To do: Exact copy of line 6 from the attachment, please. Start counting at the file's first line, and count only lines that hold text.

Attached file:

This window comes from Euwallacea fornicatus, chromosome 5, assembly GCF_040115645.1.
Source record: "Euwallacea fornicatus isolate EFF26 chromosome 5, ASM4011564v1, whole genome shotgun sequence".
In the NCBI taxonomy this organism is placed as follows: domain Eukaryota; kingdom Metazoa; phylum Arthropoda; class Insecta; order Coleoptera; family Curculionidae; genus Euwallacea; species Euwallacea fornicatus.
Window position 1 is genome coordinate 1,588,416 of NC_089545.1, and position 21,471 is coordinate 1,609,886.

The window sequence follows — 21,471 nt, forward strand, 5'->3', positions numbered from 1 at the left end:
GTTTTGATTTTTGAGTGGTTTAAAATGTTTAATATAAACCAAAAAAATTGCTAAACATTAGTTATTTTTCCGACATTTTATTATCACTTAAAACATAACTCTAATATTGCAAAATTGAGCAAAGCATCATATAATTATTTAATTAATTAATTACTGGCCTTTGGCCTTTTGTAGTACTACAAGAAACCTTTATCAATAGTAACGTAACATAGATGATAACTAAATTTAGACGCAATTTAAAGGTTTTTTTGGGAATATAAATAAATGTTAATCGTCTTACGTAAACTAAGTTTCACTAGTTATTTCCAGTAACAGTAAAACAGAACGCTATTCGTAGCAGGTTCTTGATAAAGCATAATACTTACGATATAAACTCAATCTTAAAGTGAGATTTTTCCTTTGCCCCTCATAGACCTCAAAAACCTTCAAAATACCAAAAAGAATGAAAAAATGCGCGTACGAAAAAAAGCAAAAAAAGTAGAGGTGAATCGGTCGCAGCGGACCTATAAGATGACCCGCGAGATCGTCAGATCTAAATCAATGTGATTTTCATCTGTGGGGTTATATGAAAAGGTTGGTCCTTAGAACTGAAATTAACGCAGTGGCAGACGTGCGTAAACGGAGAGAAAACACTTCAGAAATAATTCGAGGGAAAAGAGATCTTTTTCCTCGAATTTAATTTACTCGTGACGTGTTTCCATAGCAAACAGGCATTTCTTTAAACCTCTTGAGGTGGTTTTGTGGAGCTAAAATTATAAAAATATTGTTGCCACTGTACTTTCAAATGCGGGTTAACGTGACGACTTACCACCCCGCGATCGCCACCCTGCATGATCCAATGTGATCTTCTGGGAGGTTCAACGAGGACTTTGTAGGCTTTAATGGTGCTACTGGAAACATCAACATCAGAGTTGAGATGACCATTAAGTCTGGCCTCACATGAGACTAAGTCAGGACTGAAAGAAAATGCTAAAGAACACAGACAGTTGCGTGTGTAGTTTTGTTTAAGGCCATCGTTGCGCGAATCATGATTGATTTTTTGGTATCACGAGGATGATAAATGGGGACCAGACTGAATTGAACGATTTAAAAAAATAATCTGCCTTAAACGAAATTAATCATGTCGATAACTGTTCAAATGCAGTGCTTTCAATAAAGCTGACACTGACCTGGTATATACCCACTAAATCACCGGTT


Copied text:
GTTTTGATTTTTGAGTGGTTTAAAATGTTTAATATAAACCAAAAAAATTGCTAAACATTAGTTATTTTTCCGACATTTTATTATCACTTAAAACATAACTCTAATATTGCAAAATTGAGCAAAGCATCATATAATTATTTAATTAATTAATTACTGGCCTTTGGCCTTTTGTAGTACTACAAGAAACCTTTATCAATAGTAACGTAACATAGATGATAACTAAATTTAGACGCAATTTAAAGGTTTTTTTGGGAATATAAATAAATGTTAATCGTCTTACGTAAACTAAGTTTCACTAGTTATTTCCAGTAACAGTAAAACAGAACGCTATTCGTAGCAGGTTCTTGATAAAGCATAATACTTACGATATAAACTCAATCTTAAAGTGAGATTTTTCCTTTGCCCCTCATAGACCTCAAAAACCTTCAAAATACCAAAAAGAATGAAAAAATGCGCGTACGAAAAAAAGCAAAAAAAGTAGAGGTGAATCGGTCGCAGCGGACCTATAAGATGACCCGCGAGATCGTCAGATCTAAATCAATGTGATTTTCATCTGTGGGGTTATATGAAAAGGTTGGTCCTTAGAACTGAAATTAACGCAGTGGCAGACGTGCGTAAACGGAGAGAAAACACTTCAGAAATAATTCGAGGGAAAAGAGATCTTTTTCCTCGAATTTAATTTACTCGTGACGTGTTTCCATAGCAAACAGGCATTTCTTTAAACCTCTTGAGGTGGTTTTGTGGAGCTAAAATTATAAAAATATTGTTGCCACTGTACTTTCAAATGCGGGTTAACGTGACGACTTACCACCCCGCGATCGCCACCCTGCATGATCCAATGTGATCTTCTGGGAGGTTCAACGAGGACTTTGTAGGCTTTAATGGTGCTACTGGAAACATCAACATCAGAGTTGAGATGACCATTAAGTCTGGCCTCACATGAGACTAAGTCAGGACTGAAAGAAAATGCTAAAGAACACAGACAGTTGCGTGTGTAGTTTTGTTTAAGGCCATCGTTGCGCGAATCATGATTGATTTTTTGGTATCACGAGGATGATAAATGGGGACCAGACTGAATTGAACGATTTAAAAAAATAATCTGCCTTAAACGAAATTAATCATGTCGATAACTGTTCAAATGCAGTGCTTTCAATAAAGCTGACACTGACCTGGTATATACCCACTAAATCACCGGTT